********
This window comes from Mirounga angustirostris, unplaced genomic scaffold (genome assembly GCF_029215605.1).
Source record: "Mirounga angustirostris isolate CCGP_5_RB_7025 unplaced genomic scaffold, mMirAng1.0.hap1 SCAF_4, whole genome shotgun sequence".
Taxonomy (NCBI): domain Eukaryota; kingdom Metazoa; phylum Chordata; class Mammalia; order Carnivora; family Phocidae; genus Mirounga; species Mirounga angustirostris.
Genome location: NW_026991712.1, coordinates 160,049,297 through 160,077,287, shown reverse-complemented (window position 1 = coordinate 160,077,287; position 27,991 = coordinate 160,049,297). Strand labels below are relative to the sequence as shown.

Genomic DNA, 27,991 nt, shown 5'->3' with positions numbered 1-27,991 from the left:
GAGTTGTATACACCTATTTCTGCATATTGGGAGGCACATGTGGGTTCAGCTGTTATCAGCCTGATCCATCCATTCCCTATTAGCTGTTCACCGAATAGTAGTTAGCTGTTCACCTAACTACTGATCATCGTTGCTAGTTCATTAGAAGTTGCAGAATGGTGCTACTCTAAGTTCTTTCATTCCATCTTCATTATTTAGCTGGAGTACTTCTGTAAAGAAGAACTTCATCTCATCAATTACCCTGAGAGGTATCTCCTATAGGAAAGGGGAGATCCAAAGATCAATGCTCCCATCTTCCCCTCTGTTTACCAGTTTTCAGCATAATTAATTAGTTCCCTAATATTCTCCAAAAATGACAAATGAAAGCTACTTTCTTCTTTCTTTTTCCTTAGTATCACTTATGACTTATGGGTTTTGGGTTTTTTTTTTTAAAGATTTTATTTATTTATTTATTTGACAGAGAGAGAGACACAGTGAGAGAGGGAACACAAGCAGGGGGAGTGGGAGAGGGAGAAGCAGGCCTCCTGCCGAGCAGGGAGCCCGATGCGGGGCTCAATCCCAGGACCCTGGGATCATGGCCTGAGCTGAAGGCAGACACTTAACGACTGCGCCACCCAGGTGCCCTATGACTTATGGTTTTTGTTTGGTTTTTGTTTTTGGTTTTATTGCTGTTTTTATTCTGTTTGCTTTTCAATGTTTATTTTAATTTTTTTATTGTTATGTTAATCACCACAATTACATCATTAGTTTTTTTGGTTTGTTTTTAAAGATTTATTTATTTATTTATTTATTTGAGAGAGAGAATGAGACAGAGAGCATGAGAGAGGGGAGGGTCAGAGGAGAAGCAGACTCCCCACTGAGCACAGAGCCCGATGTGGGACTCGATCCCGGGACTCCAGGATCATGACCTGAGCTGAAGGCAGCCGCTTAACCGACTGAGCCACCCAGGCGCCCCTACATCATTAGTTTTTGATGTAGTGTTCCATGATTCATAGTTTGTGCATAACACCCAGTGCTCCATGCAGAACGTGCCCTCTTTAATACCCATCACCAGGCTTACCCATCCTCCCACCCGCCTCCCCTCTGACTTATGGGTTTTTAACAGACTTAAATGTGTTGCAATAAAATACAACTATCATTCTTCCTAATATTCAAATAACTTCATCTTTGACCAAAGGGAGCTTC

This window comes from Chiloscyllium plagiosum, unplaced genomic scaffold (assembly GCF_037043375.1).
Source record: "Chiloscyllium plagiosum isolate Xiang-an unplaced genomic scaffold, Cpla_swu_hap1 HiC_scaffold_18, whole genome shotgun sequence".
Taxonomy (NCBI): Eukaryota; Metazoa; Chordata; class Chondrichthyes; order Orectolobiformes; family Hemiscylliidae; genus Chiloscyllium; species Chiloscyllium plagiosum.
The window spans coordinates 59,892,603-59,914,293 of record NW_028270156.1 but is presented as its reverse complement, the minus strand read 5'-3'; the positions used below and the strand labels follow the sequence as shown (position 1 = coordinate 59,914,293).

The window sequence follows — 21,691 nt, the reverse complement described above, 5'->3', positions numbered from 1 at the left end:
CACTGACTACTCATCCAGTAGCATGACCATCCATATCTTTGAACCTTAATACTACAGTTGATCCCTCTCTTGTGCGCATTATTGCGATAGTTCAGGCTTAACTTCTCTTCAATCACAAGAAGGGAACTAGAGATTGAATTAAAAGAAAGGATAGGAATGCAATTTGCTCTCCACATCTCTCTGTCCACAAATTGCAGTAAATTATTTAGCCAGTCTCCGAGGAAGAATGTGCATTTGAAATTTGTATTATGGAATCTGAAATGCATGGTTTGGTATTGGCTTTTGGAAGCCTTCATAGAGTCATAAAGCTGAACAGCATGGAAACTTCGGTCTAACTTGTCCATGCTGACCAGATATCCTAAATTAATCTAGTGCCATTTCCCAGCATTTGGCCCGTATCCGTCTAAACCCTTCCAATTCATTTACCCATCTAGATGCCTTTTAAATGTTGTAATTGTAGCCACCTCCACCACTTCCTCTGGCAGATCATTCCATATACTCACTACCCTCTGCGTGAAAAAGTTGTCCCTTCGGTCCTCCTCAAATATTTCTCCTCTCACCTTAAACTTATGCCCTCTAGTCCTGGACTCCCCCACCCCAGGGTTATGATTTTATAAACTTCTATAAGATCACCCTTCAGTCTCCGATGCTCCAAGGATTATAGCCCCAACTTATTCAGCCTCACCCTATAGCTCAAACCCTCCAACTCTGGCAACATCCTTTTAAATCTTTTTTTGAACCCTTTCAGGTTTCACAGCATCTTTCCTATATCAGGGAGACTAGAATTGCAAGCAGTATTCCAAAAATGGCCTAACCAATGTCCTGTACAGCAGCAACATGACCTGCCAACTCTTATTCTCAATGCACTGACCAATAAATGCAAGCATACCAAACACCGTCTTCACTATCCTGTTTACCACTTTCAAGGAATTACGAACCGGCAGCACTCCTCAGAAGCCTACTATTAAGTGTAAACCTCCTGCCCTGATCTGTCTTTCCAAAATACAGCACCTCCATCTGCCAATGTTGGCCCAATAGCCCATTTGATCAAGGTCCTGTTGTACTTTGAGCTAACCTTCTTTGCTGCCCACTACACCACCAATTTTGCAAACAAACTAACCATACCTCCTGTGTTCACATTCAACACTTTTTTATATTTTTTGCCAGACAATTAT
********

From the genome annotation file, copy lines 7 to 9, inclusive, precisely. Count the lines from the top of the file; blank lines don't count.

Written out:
This window comes from Chiloscyllium plagiosum, unplaced genomic scaffold (assembly GCF_037043375.1).
Source record: "Chiloscyllium plagiosum isolate Xiang-an unplaced genomic scaffold, Cpla_swu_hap1 HiC_scaffold_18, whole genome shotgun sequence".
Taxonomy (NCBI): Eukaryota; Metazoa; Chordata; class Chondrichthyes; order Orectolobiformes; family Hemiscylliidae; genus Chiloscyllium; species Chiloscyllium plagiosum.